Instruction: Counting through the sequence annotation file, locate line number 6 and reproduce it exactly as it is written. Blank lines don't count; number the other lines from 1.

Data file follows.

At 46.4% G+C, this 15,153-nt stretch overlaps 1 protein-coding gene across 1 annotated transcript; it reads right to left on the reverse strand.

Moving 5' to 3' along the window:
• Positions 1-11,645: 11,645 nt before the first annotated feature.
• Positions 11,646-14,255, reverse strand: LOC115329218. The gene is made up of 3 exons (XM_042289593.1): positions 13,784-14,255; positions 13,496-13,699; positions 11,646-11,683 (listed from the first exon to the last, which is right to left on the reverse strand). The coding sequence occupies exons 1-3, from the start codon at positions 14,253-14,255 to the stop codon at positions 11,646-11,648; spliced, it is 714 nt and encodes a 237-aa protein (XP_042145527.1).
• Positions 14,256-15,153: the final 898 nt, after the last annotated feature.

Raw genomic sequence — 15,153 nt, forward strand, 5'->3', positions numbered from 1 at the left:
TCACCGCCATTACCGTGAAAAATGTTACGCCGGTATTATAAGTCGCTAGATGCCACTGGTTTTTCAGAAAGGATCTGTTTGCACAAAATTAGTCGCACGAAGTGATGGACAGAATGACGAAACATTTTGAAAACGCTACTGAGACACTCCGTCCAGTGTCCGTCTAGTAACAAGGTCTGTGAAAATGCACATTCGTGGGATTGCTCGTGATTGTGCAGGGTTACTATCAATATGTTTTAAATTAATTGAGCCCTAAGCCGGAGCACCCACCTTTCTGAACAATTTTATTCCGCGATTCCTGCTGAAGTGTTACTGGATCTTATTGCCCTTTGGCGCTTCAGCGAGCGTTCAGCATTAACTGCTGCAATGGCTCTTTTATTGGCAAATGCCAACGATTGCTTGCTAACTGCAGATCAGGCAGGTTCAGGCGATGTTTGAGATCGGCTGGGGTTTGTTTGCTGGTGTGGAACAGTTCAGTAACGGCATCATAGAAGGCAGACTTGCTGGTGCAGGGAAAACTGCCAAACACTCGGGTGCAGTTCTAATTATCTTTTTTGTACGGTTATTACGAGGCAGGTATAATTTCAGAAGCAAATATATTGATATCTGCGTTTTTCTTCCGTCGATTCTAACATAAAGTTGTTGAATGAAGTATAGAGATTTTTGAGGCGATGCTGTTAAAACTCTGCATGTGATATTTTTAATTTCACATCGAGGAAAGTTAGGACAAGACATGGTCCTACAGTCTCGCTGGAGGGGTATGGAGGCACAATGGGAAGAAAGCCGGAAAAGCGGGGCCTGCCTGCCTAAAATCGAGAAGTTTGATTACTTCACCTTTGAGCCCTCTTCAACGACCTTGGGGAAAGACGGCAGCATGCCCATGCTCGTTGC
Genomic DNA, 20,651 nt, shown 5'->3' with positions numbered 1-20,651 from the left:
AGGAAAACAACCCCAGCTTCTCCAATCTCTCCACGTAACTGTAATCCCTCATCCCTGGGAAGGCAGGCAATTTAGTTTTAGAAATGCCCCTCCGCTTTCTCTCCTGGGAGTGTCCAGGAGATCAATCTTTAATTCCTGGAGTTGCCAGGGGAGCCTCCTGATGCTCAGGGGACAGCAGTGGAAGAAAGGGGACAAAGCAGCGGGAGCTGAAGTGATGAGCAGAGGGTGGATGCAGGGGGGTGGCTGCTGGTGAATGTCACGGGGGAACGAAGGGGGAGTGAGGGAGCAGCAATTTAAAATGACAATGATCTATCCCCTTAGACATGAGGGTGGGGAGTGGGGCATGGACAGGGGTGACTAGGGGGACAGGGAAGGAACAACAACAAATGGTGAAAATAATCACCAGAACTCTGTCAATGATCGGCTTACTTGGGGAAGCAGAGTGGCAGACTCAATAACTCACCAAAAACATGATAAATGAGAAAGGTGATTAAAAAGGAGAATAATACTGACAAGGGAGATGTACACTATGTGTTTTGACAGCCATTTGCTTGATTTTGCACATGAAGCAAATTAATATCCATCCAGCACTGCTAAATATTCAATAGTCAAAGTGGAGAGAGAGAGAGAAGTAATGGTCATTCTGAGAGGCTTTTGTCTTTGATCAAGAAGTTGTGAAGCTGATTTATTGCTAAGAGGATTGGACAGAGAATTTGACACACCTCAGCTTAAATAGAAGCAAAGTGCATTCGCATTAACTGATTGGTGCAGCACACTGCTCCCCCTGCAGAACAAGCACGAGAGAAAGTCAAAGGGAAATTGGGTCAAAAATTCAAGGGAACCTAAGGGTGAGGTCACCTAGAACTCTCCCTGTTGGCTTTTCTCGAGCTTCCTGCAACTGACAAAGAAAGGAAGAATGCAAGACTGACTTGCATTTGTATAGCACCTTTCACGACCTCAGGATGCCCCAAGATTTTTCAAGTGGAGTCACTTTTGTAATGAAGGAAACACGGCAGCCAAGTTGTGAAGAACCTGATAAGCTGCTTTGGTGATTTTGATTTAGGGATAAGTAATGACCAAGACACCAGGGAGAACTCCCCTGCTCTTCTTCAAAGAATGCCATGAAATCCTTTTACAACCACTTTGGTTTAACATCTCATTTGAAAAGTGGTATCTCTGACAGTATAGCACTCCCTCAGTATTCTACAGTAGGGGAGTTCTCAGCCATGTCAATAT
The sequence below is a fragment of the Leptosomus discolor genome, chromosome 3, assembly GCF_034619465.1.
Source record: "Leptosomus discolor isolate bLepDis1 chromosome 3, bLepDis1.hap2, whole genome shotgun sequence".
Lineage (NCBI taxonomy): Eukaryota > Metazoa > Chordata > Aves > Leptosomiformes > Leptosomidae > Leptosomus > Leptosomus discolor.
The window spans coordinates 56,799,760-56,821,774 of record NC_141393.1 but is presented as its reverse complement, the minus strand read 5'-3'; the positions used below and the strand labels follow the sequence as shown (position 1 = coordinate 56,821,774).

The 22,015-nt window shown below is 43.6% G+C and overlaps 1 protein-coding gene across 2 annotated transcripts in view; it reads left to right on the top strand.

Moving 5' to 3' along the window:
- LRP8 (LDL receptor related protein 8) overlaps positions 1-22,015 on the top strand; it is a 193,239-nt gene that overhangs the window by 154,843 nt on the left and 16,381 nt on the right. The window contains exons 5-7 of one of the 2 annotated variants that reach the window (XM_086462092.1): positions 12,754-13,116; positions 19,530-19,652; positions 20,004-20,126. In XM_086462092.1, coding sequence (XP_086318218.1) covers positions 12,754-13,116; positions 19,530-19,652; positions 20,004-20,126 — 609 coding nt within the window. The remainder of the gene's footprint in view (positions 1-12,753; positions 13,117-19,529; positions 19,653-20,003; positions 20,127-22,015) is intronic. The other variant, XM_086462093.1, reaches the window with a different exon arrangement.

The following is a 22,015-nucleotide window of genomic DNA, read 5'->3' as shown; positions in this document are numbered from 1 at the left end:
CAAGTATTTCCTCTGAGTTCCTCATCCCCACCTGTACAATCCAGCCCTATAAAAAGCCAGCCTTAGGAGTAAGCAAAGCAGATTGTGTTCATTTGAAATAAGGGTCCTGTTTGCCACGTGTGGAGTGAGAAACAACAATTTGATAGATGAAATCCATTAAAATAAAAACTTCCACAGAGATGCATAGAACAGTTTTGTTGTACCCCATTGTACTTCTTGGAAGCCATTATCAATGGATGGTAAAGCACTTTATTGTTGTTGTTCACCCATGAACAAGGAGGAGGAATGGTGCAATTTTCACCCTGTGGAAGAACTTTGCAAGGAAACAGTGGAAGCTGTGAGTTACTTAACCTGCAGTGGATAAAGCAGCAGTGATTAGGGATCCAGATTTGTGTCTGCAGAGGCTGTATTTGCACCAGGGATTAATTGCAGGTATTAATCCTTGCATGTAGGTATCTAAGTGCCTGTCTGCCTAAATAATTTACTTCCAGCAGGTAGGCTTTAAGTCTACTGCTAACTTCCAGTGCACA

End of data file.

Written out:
Raw genomic sequence — 15,153 nt, forward strand, 5'->3', positions numbered from 1 at the left: